FARM BUSINESS NEWS
Taxlink by Andy Biebl
Andy Biebl DTN Tax Columnist
Wed Apr 2, 2014 11:43 AM CDT

With the slowdown in farmland appreciation, we may see retired landlords and investors willing to sell. But there is a new barrier: higher capital gains rates. With land sellers now often facing 23% to 25% federal rates plus additional state income taxes, we will see sticker shock and an unwillingness to deal. As we learned coming out of the Reagan era, higher capital gains rates suppress selling activity; lower rates stimulate ownership changes.

THE NEW RATES

Previously, a large gain from the sale of farmland was taxed at a flat 15% federal capital gains rate regardless of the amount. But ...

Quick View
  • Dr. Dan Talks Agronomy DTN Contributing Agronomist Dan Davidson gives his take on the Six Secrets of Soybean Success pro...
  • Mountain Top Prices North Carolina's mountain cattle producers have always been an independent bunch. But a new allia...
  • Ask The Mechanic Ask the Mechanic answers the question about how VW and German engineering was able to get by with...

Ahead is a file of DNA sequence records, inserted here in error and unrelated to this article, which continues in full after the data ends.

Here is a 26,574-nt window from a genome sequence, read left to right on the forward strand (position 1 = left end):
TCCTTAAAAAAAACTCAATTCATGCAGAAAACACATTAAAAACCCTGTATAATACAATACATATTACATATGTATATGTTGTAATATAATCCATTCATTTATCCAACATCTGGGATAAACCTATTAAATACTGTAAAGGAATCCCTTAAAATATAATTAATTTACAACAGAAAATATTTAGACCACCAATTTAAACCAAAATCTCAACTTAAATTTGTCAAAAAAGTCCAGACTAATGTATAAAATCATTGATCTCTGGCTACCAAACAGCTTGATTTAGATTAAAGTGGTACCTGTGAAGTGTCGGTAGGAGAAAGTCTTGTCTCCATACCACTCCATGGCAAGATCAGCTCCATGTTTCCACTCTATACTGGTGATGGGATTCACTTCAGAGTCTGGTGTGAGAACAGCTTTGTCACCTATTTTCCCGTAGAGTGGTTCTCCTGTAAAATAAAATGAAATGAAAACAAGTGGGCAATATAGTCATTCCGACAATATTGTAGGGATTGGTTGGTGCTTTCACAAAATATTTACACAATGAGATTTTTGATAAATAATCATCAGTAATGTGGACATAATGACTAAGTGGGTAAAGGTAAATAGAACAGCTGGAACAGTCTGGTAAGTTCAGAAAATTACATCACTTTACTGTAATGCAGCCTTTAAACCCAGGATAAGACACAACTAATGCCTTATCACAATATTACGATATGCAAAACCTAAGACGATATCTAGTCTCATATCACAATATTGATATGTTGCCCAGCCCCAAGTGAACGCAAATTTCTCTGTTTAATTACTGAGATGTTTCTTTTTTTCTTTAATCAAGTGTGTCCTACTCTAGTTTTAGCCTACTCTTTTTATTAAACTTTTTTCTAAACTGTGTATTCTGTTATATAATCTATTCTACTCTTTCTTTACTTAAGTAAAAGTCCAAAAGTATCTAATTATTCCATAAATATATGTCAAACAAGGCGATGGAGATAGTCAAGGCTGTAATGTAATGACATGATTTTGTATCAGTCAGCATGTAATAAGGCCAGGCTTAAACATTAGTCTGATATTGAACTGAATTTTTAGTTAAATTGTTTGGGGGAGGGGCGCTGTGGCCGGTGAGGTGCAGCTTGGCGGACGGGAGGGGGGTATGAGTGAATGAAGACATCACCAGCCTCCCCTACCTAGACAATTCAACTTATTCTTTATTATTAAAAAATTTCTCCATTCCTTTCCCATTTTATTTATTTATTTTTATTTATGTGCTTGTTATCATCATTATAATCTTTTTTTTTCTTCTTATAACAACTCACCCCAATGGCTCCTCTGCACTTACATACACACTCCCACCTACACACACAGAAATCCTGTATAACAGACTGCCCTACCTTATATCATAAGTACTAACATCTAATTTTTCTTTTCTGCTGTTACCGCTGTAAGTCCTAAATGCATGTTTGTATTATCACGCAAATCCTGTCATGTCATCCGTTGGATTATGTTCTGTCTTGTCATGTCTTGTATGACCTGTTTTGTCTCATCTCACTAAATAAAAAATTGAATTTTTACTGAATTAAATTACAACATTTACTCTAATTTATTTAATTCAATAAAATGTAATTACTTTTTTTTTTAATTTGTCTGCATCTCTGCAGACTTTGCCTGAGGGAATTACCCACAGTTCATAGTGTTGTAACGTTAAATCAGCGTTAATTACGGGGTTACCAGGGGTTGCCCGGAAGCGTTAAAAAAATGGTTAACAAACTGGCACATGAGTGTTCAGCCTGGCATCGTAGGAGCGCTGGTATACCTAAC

• Senior Partners - 4 Except for family sales, seller financing virtually vanished after the farm crisis of the 1980s w...
  • PNW Ag Hit by Historic Drought In addition to problems with the Northwestern wheat crop, cattle are also being adversely affecte...
  • RFS Deadline Nears With the deadline to file comments on the proposed Renewable Fuel Standard volumes to strike at m...
  • Saving Our Forgotten Harvest About 40% of America's food goes uneaten each year. This nonprofit is working to remedy that prob...
  • Look Beyond Yield Soybean industry increases efforts to promote the importance of oil and protein content to farmer...
  • Ask the Vet Is this fly-control mineral block safe for my whole herd?
Related News Stories
Senior Partners - 4
Senate Panel OKs Tax-Extenders Bill
Ask the Taxman by Andy Biebl
Ask the Taxman by Andy Biebl